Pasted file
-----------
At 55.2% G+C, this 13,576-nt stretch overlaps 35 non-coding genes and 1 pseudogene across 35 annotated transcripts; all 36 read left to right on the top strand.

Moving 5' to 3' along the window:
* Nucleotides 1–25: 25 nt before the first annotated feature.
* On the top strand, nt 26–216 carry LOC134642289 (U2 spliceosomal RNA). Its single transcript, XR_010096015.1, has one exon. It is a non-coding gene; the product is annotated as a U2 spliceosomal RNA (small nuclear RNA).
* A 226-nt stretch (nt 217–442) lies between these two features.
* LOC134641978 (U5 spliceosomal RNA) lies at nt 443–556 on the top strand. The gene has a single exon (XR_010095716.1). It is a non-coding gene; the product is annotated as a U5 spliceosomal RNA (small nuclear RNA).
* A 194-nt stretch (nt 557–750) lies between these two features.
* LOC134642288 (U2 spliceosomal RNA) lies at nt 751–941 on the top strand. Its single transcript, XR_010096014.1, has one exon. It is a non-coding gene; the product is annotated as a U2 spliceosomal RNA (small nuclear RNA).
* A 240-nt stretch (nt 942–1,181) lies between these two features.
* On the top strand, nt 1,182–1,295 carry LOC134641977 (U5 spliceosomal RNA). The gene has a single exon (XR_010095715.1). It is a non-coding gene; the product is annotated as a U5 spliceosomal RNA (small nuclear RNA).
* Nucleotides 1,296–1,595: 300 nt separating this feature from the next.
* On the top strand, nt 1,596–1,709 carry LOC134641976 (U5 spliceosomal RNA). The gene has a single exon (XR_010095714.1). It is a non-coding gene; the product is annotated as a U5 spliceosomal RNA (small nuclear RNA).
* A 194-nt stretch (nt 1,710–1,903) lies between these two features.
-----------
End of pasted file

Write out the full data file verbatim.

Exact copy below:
At 55.2% G+C, this 13,576-nt stretch overlaps 35 non-coding genes and 1 pseudogene across 35 annotated transcripts; all 36 read left to right on the top strand.

Moving 5' to 3' along the window:
* Nucleotides 1–25: 25 nt before the first annotated feature.
* On the top strand, nt 26–216 carry LOC134642289 (U2 spliceosomal RNA). Its single transcript, XR_010096015.1, has one exon. It is a non-coding gene; the product is annotated as a U2 spliceosomal RNA (small nuclear RNA).
* A 226-nt stretch (nt 217–442) lies between these two features.
* LOC134641978 (U5 spliceosomal RNA) lies at nt 443–556 on the top strand. The gene has a single exon (XR_010095716.1). It is a non-coding gene; the product is annotated as a U5 spliceosomal RNA (small nuclear RNA).
* A 194-nt stretch (nt 557–750) lies between these two features.
* LOC134642288 (U2 spliceosomal RNA) lies at nt 751–941 on the top strand. Its single transcript, XR_010096014.1, has one exon. It is a non-coding gene; the product is annotated as a U2 spliceosomal RNA (small nuclear RNA).
* A 240-nt stretch (nt 942–1,181) lies between these two features.
* On the top strand, nt 1,182–1,295 carry LOC134641977 (U5 spliceosomal RNA). The gene has a single exon (XR_010095715.1). It is a non-coding gene; the product is annotated as a U5 spliceosomal RNA (small nuclear RNA).
* Nucleotides 1,296–1,595: 300 nt separating this feature from the next.
* On the top strand, nt 1,596–1,709 carry LOC134641976 (U5 spliceosomal RNA). The gene has a single exon (XR_010095714.1). It is a non-coding gene; the product is annotated as a U5 spliceosomal RNA (small nuclear RNA).
* A 194-nt stretch (nt 1,710–1,903) lies between these two features.